Is that an import? Nope, made in Canada
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Hey there, time traveller!
This article was published 07/08/2015 (2570 days ago), so information in it may no longer be current.
Last week, Molson Coors Canada announced that they were bringing in their popular American beer Blue Moon Belgian Wheat Ale to Canada, as a way to compete against Labatt’s American Shock Top and Goose Island brands.
The thing I don’t like about this is that Blue Moon Belgian Wheat Ale is the exact same beer as Rickard’s White — which has been available in Canada since 2006. The beer was near identical to the point that Americans purchasing Blue Moon would regularly get beers labelled with “Blue Moon Brewing Co. Toronto, Ontario/Montreal Quebec” at the Molson breweries.
One of the reasons why Blue Moon is coming to Canada (as Belgian Moon because the name copyright for Canada is owned by a brewery out of Toronto) is that Rickard’s White sales have plummeted in the past year since Shock Top came to the Canadian market.
Like it or not, Canadians love American beers. Molson’s PR team says they will continue to brew Rickard’s White alongside Belgian Moon for the meantime. Time will tell if Coors’ Belgian Moon will be brewed out of Golden, Colo., like it is in the States, or at the Molson facilities right next to the Rickard’s brewing tanks.
With this announcement, I did some quick investigating as to where our beer is coming from. Many beers we love to drink that we believe are from elsewhere are actually brewed right here in Canada.
In this week’s First Draught, we’ll touch on what beers are, in fact, made in Canada when you may believe that they are imports.
The first one that surprised me was Löwenbrau and its Löwenbrau Radler. The Löwenbrau beers were brewed in Canada between 1999 and 2002 but went back to Germany until October 2014, when Labatt received the Löwenbrau beer rights again. I found the standard Löwenbrau has less malty sweetness to it, is a bit lighter and even reminds me of Labatt’s other Canadian products … to a point.
Of course, Farmery is made in Canada — but the thing you don’t realize is where it’s brewed. Farmery Premium Lager may have great history in western Manitoba, but the beer is brewed under contract at the Muskoka Brewery in Muskoka, Ont. With all their publicity showing signs like “farm fresh” and “brewed from the ground up,” I wish they would start brewing the beer in Manitoba as there’s nearly a dozen breweries within an eight-hour drive of Arden Ridge. I don’t know if full production will ever come to Manitoba, but I’ve heard they are looking into building an interpretive centre with possibility of a small brewery on site to show tourists how beer is made. I’ll believe it when I see it
Not a surprise really, but Anheuser-Busch’s Budweiser, Bud Light and some of their sister beers (for example Rolling Rock and Shock Top) are brewed at the Labatt Breweries throughout Canada — it’s not considered a premium beer anymore. For Molson, Coors Light and Coors Altitude are brewed at their Molson facilities throughout Canada. Interestingly enough, Coors Banquet Lager is produced straight at Coors’ main brewery over in Golden, Colo.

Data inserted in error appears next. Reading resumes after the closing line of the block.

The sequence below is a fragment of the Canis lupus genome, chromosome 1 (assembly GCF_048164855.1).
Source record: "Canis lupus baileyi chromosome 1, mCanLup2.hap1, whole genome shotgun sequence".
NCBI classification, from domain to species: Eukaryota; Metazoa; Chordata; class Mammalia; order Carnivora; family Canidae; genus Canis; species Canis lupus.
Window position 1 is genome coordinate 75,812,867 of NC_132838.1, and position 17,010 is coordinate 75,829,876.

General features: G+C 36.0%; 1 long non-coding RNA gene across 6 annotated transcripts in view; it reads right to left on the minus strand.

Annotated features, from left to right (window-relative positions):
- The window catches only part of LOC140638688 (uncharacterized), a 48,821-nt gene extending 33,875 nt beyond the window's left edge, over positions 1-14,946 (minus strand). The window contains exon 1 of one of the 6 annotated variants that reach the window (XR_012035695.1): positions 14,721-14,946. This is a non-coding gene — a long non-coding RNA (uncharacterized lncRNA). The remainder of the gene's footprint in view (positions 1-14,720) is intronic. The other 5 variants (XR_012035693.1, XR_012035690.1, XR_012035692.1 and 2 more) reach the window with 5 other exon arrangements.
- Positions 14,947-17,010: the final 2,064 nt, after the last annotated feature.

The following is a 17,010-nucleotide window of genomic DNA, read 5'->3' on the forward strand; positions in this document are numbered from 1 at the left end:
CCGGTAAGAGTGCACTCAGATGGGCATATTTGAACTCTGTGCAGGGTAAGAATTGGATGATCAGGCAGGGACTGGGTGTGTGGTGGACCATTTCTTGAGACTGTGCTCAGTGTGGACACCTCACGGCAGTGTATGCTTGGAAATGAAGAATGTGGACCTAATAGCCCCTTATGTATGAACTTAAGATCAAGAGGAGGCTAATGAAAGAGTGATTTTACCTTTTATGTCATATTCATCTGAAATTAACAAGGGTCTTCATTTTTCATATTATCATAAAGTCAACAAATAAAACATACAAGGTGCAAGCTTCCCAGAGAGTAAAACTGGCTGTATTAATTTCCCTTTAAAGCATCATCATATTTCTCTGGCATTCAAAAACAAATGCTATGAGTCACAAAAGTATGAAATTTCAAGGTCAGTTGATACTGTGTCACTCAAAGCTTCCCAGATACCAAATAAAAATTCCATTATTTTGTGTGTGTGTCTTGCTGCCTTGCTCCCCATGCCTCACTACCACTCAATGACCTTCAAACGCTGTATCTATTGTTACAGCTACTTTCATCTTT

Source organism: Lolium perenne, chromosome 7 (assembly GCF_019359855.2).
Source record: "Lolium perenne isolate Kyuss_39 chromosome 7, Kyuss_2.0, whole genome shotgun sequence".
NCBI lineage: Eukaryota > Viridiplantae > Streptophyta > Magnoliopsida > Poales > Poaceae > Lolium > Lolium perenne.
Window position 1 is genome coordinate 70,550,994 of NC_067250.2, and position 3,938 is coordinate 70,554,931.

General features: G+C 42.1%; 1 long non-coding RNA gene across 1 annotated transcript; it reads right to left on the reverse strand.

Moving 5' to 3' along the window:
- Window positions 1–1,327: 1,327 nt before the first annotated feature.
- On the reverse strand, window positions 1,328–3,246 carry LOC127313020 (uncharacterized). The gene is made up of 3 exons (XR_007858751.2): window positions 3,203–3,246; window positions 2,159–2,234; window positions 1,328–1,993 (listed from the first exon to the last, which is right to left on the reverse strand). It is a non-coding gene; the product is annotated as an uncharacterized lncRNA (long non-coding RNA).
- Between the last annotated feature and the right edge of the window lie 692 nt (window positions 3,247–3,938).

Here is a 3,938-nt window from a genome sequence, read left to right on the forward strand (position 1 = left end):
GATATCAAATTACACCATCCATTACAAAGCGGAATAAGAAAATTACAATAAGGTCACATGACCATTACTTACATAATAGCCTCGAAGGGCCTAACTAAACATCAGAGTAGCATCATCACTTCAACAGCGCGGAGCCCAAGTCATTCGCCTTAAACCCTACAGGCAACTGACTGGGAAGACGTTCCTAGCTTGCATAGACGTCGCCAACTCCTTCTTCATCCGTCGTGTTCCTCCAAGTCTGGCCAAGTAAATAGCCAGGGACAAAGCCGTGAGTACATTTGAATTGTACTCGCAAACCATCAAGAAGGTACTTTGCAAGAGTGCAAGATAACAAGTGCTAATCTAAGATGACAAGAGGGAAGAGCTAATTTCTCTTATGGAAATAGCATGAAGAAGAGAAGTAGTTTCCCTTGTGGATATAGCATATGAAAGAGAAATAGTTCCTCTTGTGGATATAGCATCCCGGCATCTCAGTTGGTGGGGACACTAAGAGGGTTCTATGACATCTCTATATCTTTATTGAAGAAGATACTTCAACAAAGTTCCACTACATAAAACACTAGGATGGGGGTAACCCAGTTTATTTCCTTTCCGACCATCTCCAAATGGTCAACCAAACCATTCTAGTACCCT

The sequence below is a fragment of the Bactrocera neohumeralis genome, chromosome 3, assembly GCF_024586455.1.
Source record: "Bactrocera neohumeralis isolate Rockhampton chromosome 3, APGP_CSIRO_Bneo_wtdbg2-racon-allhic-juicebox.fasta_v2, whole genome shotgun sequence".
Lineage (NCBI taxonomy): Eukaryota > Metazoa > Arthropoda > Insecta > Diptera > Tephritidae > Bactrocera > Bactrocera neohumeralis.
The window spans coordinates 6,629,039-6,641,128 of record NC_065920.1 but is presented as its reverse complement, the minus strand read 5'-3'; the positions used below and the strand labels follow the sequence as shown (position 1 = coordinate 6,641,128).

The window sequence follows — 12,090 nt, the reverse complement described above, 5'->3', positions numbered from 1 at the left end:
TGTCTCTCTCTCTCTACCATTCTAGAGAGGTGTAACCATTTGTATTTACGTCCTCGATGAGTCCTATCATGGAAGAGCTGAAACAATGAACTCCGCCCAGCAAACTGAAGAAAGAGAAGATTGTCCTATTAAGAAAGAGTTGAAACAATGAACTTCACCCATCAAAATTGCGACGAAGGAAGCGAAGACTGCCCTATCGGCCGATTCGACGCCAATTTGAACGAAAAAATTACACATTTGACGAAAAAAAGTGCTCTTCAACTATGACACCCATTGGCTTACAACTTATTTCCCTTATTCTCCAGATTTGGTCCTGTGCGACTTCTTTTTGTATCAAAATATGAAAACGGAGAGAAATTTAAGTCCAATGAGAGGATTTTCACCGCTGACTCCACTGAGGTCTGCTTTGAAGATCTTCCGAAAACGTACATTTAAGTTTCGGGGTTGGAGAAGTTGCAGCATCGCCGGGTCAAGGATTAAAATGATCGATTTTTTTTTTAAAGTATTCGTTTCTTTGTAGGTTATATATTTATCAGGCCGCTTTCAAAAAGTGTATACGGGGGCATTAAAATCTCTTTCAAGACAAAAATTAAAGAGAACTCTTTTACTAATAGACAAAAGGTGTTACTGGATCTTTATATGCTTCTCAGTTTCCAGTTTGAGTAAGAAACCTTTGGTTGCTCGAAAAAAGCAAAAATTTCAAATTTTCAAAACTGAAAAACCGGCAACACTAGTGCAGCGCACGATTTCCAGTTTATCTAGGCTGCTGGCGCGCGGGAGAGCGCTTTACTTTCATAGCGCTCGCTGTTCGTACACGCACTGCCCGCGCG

Since we’re still on the topic of Labatt, Alexander Keith’s and their wide variety of flavours have been brewed at the Creston, B.C., Kokanee facility since 2009. When I see Keith’s on a “premium” beer menu while Kokanee is on a “domestic” beer menu, it makes me shake my head. Apparently the Keith’s available on the East Coast is still good, but I don’t buy the beer anymore anyway.
Goose Island Goose IPA
This original Chicago beer is something you may have just noticed starting to pop up on tap and at local beer vendors and Liquor Marts over the past few weeks. Goose Island IPA is produced at the Labatt facilities. Unfortunately for me, I found Goose IPA tastes too bland for an American-style India pale ale — though it is a tad better than your regular Alexander Keith’s.
The most famous Japanese beer in the world is actually brewed at Sleeman’s Brewery in Guelph, Ont. For Americans, when they purchase a can or case of Sapporo in their neck of the woods, it’s the Canadian version of the beer. And to top it all off, it’s still listed as an imported beer — tricking customers into thinking it came from Japan, not Guelph.
In the United States, lots of foreign breweries are now moving their production to the U.S. as a reason to keep up with demand and to cut down on shipping costs.
Beck’s Lager out of Germany is made in St. Louis for the American market. The popular stubbied beer from Jamaica’s Red Stripe is also now being produced in the States, and there is a class action suit currently taking place because customers believed that the Red Stripe they were drinking came straight from Jamaica. (Thankfully we Canadians get the real Red Stripe — for now.)
Corona plans on building a new brewery in southern California in the next few years to cater to the U.S. market as the production just can’t meet the demand of consumers all over the world.
Next time you’re buying a beer at the store or at a bar, check out where your beer is being brewed. It could possibly be brewed close to home, or as far away as Fort Worth, Texas, or even somewhere more international.
Cody Lobreau is a Canadian beer blogger who reviews every beer he can get his hands on as he believes that he should try every beer twice to get an understanding if it’s truly good or bad.
» Twitter: @cdnbeer